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Full text of "The Loom Of Language"

418                 The Loom of Language
WELSH                                                          ERSE
pa?                (what?)                    ca
pen                (head)                     ceann
pedwar           (four)                      cathair
par                (couple)                   coraid
Apart from Basque, the Celtic group remained a playing-field for
fantastic speculations longer than any other European language Even
when most of the European languages were brought together, with
Sanskrit and Iranian, in happy family reunion, Celtic stayed out in the
cold * The large number of roots common to Celtic and other Aryan
languages now leaves little doubt about the affinities of Celtic, especially
to Latin and to other Italic tongues Were it otherwise, there would be
httie to betray the Celtic group as a subdivision of the Aryan family
The Celtic languages lack any trace of many flexions which are
common to other members of the Aryan family In so far as the Celtic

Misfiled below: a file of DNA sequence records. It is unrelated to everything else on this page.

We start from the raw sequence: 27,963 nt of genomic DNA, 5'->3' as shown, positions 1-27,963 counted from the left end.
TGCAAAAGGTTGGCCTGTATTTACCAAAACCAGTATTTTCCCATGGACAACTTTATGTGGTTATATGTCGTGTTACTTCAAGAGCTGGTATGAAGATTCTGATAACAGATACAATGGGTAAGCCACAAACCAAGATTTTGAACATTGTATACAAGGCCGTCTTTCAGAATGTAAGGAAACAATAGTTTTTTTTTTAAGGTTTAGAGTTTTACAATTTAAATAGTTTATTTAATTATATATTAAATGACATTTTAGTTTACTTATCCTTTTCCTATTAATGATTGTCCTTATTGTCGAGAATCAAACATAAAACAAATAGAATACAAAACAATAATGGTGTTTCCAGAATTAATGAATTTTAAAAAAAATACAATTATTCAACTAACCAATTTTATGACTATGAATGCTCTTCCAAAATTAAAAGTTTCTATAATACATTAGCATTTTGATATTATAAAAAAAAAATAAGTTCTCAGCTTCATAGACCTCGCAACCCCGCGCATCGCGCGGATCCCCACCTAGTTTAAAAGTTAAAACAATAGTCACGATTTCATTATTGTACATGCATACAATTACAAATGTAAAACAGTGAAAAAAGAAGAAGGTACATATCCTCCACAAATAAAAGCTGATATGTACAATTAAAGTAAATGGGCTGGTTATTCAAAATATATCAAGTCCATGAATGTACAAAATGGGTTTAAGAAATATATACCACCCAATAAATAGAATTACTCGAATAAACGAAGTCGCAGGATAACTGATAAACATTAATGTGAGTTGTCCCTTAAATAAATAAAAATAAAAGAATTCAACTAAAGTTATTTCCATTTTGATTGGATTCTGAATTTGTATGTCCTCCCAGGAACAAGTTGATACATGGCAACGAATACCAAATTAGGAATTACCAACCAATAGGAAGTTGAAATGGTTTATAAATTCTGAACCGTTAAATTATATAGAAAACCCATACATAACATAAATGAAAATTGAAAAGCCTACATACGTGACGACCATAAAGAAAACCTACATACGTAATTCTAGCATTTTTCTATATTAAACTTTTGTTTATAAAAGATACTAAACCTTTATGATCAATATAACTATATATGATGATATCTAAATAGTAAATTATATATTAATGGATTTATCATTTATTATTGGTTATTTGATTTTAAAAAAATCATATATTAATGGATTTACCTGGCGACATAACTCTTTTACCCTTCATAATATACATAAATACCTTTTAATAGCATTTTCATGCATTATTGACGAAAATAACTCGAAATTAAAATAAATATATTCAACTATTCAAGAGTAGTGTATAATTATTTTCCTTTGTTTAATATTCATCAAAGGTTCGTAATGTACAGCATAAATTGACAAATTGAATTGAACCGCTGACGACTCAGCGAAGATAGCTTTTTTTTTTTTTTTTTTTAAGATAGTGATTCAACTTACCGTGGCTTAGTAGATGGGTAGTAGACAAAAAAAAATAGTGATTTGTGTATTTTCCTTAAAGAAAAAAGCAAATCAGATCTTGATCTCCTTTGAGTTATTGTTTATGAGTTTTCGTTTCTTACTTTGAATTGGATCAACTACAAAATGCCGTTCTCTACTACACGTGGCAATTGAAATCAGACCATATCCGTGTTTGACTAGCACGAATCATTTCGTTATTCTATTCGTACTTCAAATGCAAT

verb exhibits flexion with respect to person,, the present endings have
not passed beyond the stage at which we can recognize them as pro-
nouns fused to the verb-root The same is true of some frontier dialects
HI India, where the Old Indie personal endings of the verb have
disappeared completely and analogous endings have emerged by fusion
of the fixed verb stem with existing pionouns Fron this point of view,
the grammar of Celtic is more like that of Finno-Ugnan languages
than that of Sanskrit, Armenian, or Swedish
Two features, which have been illustrated akcady, emphasize this
essentially agglutinative character of Celtic grammar:
(a) among Celtic languages we find a parallel use of a contracted or
agglutinative form of the verb used without an independent
pronoun (p 100), and an unchangeable verb-root used together
with a pronoun placed after it,
(&) in all Celtic languages prepositions fuse with personal pronouns
so that directives have personal terminals analogous to those of
verbs.
The parallelism between the conjugation of the preposition and the
verb is common to the P and Q lepresentatives of the group, and the
characteristics of each throw light on the origin of the other For in-
stance, we have no difficulty in recognizing the origin of the personal
flexions of the Gaelic preposition le (with) when we compare them with
* A Scotsman, Andrew Murray, wrote in iSoi two remarkable volumes
called a History of European Languages emphasizing inter aha the relation
between Gaelic and Sanskrit